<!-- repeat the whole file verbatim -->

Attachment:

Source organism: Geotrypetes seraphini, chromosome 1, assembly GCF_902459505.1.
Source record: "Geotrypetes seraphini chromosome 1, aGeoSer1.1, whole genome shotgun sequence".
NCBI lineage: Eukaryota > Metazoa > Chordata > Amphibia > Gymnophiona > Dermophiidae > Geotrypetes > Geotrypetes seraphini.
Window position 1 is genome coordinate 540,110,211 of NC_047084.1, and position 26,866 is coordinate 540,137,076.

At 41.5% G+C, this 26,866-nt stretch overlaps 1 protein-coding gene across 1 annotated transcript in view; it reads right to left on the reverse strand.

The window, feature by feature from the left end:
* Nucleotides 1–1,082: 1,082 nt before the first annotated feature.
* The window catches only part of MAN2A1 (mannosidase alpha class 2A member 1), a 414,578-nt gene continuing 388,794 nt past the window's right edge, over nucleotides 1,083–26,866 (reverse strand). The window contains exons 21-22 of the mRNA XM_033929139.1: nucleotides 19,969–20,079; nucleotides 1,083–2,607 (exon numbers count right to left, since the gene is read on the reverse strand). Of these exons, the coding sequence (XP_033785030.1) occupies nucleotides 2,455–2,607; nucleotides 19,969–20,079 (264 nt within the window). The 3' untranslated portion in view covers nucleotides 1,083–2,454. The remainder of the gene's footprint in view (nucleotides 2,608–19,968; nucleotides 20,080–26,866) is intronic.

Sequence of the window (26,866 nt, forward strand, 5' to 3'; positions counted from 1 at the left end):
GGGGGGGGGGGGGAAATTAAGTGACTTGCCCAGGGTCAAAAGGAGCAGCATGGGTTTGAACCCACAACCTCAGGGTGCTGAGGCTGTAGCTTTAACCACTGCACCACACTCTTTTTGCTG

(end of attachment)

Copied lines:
Source organism: Geotrypetes seraphini, chromosome 1, assembly GCF_902459505.1.
Source record: "Geotrypetes seraphini chromosome 1, aGeoSer1.1, whole genome shotgun sequence".
NCBI lineage: Eukaryota > Metazoa > Chordata > Amphibia > Gymnophiona > Dermophiidae > Geotrypetes > Geotrypetes seraphini.
Window position 1 is genome coordinate 540,110,211 of NC_047084.1, and position 26,866 is coordinate 540,137,076.

At 41.5% G+C, this 26,866-nt stretch overlaps 1 protein-coding gene across 1 annotated transcript in view; it reads right to left on the reverse strand.

The window, feature by feature from the left end:
* Nucleotides 1–1,082: 1,082 nt before the first annotated feature.
* The window catches only part of MAN2A1 (mannosidase alpha class 2A member 1), a 414,578-nt gene continuing 388,794 nt past the window's right edge, over nucleotides 1,083–26,866 (reverse strand). The window contains exons 21-22 of the mRNA XM_033929139.1: nucleotides 19,969–20,079; nucleotides 1,083–2,607 (exon numbers count right to left, since the gene is read on the reverse strand). Of these exons, the coding sequence (XP_033785030.1) occupies nucleotides 2,455–2,607; nucleotides 19,969–20,079 (264 nt within the window). The 3' untranslated portion in view covers nucleotides 1,083–2,454. The remainder of the gene's footprint in view (nucleotides 2,608–19,968; nucleotides 20,080–26,866) is intronic.

Sequence of the window (26,866 nt, forward strand, 5' to 3'; positions counted from 1 at the left end):
GGGGGGGGGGGGGAAATTAAGTGACTTGCCCAGGGTCAAAAGGAGCAGCATGGGTTTGAACCCACAACCTCAGGGTGCTGAGGCTGTAGCTTTAACCACTGCACCACACTCTTTTTGCTG